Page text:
The sanctity of life is the major theme of another short story written by Giovannitti, in 1914. Entitled La vita è sacra, it tells the story of a burglar who on Thanksgiving night enters a house in Flatbush, Brooklyn, and is shot by the owner. With sarcasm Giovannitti shows how the owner, an honest man, “respectful of the law and the church,” decides to kill the thief even after he realizes he has not stolen anything. Giovannitti’s social satire becomes even more evident when he describes the attitude of the police, who without even looking at the dead man congratulate the owner for his “excellent” job. Emphatically Giovannitti concluded: “Life is sacred!”24
Italian immigrant radical literature took also the narrative form of Christian parables or tales, using religious allegories, symbols, and metaphors to make political propaganda. Like the Gospel’s religious parables, these radical stories imparted a moral lesson, using characters and actions that personified the qualities and meanings that the author wanted to be read beneath the story itself. In one instance, for example, the socialist agitator is compared to a madman—and implicitly to Christ. Unappreciated and mocked at first by his countrymen, he then becomes the spokesman for the commoners of his village.25 Despite its exaggerated rhetoric and prophetic tone, this kind of writing powerfully reveals the religious texture of the sovversivi’s culture. (p.135) Even though, as we saw in chapter 2, they overtly rejected religion, the Catholic culture in which they were raised still infiltrated their imagination, surfacing in the form of symbols, myths, and images. At the same time, however, the use of religious allegories may have well been a deliberate strategy to attract immigrants, especially women.
Another popular theme of Italian immigrant radical literature was the conversion of unorganized workers to socialism. Usually written in the first person, these stories traced the worker’s ideological evolution, from the passive acceptance of the status quo to class awakening, and, eventually, the endorsement of socialist principles. For example, “The Night of a Worker” is at once a lament of the miserable life of workers and a utopian vision of a just society in which there are no oppressed, no poor, no slaves.26
Finally, Italian immigrant radical stories also took the form of direct dialogue among workers. This narrative mode was first popularized by Errico Malatesta in Fra contadini and Al caffè and became a very popular form of literary propaganda in all radical papers.27 Using highly stereotypical and one-dimensional characters, the dialogues involved two or more persons, either men or women, and re-created real or plausible conversations among Italian immigrants. One of the speakers was a bigot, fatalist, skeptical of politics, and submissive; the other was instead rebellious, erudite, and aggressive. Using the question/answer format, the writer explained complex principles and theories of socialism and anarchism, such as the abolition of private property, the concept of class struggle, the importance of unions, or anti-clericalism, clarifying some of the most widespread misconceptions about radical ideologies.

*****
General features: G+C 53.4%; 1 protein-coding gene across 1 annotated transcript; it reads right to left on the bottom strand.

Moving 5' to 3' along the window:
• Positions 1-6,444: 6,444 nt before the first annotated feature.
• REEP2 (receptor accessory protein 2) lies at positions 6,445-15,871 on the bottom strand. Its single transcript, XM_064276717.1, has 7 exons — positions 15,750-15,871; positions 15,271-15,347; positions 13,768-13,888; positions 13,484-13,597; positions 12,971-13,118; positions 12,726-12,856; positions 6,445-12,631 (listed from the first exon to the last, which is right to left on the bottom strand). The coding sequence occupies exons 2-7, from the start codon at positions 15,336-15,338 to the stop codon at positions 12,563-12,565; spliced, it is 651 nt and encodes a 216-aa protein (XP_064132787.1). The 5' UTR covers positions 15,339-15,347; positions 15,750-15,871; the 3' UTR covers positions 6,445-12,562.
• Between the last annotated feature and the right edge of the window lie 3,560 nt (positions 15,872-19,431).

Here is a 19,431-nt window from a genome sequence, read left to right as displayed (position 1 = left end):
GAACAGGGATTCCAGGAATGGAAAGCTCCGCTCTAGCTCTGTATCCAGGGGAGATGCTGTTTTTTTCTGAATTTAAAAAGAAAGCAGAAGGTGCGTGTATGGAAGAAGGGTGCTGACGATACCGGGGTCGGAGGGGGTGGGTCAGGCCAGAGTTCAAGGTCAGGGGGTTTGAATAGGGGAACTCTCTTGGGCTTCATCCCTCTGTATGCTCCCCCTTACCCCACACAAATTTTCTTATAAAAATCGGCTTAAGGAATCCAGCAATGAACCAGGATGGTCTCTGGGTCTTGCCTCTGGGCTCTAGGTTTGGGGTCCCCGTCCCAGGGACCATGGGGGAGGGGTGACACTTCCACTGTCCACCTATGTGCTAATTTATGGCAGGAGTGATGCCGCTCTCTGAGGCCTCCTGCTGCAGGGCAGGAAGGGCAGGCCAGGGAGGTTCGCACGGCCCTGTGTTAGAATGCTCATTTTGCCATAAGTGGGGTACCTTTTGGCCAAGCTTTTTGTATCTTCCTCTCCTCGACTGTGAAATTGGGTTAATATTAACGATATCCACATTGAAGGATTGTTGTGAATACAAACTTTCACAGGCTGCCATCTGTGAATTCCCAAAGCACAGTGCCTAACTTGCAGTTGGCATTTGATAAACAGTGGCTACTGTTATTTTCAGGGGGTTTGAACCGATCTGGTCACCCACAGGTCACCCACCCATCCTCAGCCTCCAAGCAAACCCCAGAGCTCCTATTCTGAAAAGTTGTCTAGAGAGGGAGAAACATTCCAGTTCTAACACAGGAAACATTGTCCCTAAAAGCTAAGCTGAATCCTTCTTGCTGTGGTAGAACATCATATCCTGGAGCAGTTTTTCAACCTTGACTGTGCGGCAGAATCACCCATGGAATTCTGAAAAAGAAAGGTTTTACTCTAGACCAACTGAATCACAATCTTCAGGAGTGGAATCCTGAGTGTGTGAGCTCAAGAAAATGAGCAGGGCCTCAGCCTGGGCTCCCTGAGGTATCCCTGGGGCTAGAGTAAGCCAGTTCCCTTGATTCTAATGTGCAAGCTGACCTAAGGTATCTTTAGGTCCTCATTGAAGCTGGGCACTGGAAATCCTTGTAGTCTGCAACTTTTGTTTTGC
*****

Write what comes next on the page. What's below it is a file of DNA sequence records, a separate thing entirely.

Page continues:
—Is it really true—asks a young lady—that socialists want to share everything?
—Miss, you must be kidding me….
—No, no for real! I heard it from a married man, a “commendatore,” well educated, an economist!
—Then, Mister Commendatore must have made fun of you, he was in bad faith, or he is stupid. No, we, socialists do not want to share everything, first of all because a just distribution of goods would be impossible. Men would naturally want to be in competition, the strongest, smartest, and luckiest would prevail, individual conflicts would arise and slowly we would be in the same situation as today: rich on the one side, poor on the other. Instead, we want that the means of production, land and all that is used to produce, become collective property, the patrimony of all, not a few.28
(p.136) Similarly, in a column under the title “Popular Propaganda,” La Questione Sociale regularly featured a conversational serial between two fictional immigrants, Giacomo and Michele, with the obvious intent of educating its readers to the principles of anarchism.
—Well compare Giacomo, I will let you come to my house because I have known you for the longest time but the fact that you belong to the anarchist sect does bother me; well—if you pardon my frankness—I believe you have lost your mind.
—I am grateful—dear Michele—of the affection you have for me, but don’t you see? You feel sorry for me because you don’t know what is anarchy. Otherwise you’d be an anarchist too.
—No, never. It’s enough for me to know that anarchists don’t want any master, religion, state, or motherland. They want to destroy society. You call that nothing?
—No, my dear friend, anarchists do not aim at destroying society. What do we mean by society? An association of individuals who work for the commonwealth, because they know that other people’s good is their good too. In other words, in a society everyone must work for the collective welfare if …
—Excuse me; what does COLLECTIVE mean?
—It means of EVERYBODY. Thus, all of us must work to improve the conditions of all if we want to improve our own. […] Now, this should be the case, but it is not. Then how could you say that we want to destroy society when, considered in its real meaning, society does not even exist?